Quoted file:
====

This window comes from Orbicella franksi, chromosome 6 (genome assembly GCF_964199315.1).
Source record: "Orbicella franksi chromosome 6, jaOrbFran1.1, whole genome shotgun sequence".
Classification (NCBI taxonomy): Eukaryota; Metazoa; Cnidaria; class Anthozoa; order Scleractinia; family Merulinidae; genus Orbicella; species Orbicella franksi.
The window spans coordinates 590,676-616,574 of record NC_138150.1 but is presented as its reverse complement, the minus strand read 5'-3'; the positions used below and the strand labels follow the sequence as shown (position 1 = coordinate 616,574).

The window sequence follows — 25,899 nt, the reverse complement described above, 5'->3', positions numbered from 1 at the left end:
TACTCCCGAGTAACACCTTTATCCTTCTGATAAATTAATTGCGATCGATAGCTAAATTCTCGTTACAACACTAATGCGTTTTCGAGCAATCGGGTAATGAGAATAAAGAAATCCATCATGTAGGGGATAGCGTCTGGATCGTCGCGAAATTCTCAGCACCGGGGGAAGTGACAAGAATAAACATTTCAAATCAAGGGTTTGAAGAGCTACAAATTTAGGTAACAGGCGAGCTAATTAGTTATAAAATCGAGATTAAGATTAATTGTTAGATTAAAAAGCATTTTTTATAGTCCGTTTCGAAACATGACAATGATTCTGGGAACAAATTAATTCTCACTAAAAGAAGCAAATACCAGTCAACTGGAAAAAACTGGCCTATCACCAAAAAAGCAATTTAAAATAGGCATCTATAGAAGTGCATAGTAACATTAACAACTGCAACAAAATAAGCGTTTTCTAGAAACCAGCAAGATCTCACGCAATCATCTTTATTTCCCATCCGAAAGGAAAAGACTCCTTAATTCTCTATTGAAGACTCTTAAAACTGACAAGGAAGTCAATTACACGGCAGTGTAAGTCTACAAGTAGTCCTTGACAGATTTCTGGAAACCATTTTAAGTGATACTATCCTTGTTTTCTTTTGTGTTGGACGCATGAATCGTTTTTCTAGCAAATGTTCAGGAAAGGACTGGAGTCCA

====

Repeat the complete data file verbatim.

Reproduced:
This window comes from Orbicella franksi, chromosome 6 (genome assembly GCF_964199315.1).
Source record: "Orbicella franksi chromosome 6, jaOrbFran1.1, whole genome shotgun sequence".
Classification (NCBI taxonomy): Eukaryota; Metazoa; Cnidaria; class Anthozoa; order Scleractinia; family Merulinidae; genus Orbicella; species Orbicella franksi.
The window spans coordinates 590,676-616,574 of record NC_138150.1 but is presented as its reverse complement, the minus strand read 5'-3'; the positions used below and the strand labels follow the sequence as shown (position 1 = coordinate 616,574).

The window sequence follows — 25,899 nt, the reverse complement described above, 5'->3', positions numbered from 1 at the left end:
TACTCCCGAGTAACACCTTTATCCTTCTGATAAATTAATTGCGATCGATAGCTAAATTCTCGTTACAACACTAATGCGTTTTCGAGCAATCGGGTAATGAGAATAAAGAAATCCATCATGTAGGGGATAGCGTCTGGATCGTCGCGAAATTCTCAGCACCGGGGGAAGTGACAAGAATAAACATTTCAAATCAAGGGTTTGAAGAGCTACAAATTTAGGTAACAGGCGAGCTAATTAGTTATAAAATCGAGATTAAGATTAATTGTTAGATTAAAAAGCATTTTTTATAGTCCGTTTCGAAACATGACAATGATTCTGGGAACAAATTAATTCTCACTAAAAGAAGCAAATACCAGTCAACTGGAAAAAACTGGCCTATCACCAAAAAAGCAATTTAAAATAGGCATCTATAGAAGTGCATAGTAACATTAACAACTGCAACAAAATAAGCGTTTTCTAGAAACCAGCAAGATCTCACGCAATCATCTTTATTTCCCATCCGAAAGGAAAAGACTCCTTAATTCTCTATTGAAGACTCTTAAAACTGACAAGGAAGTCAATTACACGGCAGTGTAAGTCTACAAGTAGTCCTTGACAGATTTCTGGAAACCATTTTAAGTGATACTATCCTTGTTTTCTTTTGTGTTGGACGCATGAATCGTTTTTCTAGCAAATGTTCAGGAAAGGACTGGAGTCCA